Punishment And Rehabilitation Between Prison Probation Services Criminology Essay

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When the prison population doubles, then doubles again, and then doubles again as it has done in E&W from 15,900 in 1901 to nearly 90,000 in 2010, it follows that there will be substantial increase in the number of supervised by National Probation Service (NPS). The probation service is responsible for the "commissioning and delivery" of offenders who are subject to a court order or those released on licence from prison. The probation service focuses on the following aims and objectives: proper punishment, protecting public, reduce re-offending, assisting courts in sentencing, victim empathy, rehabilitation and finally best use of resources. As shown, its aims are less about the welfare of offenders and more about social control, which will be covered in more depth in this chapter.

During the late 1990's, the probation service was targeted by the media for its poor ability to administer probation orders due to the lack of effective punishment for offenders (Ward et al 2002). Association Of Chief Officers Of Probation (ACOP) released the results of their study which revealed what was feared. It clearly demonstrated that improving enforcement was fundamental for proper punishment and public protection. Thereby, in order to re-gain public confidence and that of the courts, the service took an active approach to ensure that those who breach an order will be returned to court or custody for further sentencing. However, data collected by the National Association of Probation Officers (NAPO) indicated that;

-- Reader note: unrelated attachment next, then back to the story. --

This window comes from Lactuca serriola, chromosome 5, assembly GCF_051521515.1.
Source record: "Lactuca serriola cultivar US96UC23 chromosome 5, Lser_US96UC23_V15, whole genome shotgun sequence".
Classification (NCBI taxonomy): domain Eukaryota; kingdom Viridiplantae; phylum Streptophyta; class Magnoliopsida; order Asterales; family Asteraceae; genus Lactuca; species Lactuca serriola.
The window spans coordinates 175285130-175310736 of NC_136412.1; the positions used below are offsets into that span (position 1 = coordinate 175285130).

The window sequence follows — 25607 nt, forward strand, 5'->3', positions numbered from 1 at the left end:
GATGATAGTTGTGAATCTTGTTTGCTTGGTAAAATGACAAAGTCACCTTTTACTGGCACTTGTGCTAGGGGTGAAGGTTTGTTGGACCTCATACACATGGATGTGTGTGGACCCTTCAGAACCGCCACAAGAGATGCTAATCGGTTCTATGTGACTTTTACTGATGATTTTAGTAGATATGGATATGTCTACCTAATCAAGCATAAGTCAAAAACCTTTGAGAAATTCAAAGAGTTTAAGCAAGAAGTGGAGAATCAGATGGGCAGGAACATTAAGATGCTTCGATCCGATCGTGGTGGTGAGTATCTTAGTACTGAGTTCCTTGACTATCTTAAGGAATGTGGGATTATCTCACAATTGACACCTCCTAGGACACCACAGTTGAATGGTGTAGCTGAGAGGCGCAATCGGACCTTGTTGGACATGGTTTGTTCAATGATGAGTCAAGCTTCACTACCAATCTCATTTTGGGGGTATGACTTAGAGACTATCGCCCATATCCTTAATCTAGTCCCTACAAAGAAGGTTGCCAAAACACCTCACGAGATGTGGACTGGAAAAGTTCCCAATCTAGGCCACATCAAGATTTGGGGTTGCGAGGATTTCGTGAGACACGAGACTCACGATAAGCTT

…many of the recalls were for technical reasons such as not following rules, or missing appointments. In the majority of the cases of those recalled for technical reasons, there was no evidence of risk to the public. Cases published by the Napo include individuals who were recalled for not getting up in the morning, for reporting to the wrong probation office, for loosing their permanent address, because of tags not working… (cited in Sim 2009 page 112)

Thereby, although probation officers attempts to protect public with rigorous enforcement orders, for Hearnden and Millie (2004) these changes made little advancement because organisational effectiveness of law enforcement agencies has been seen in terms of control and punishment, rather than rehabilitation of offenders. Recent research findings support Hearnden and Millie's claim as re-conviction rates within the first two years of being released from prison is more than 60% (Telegraph 2008).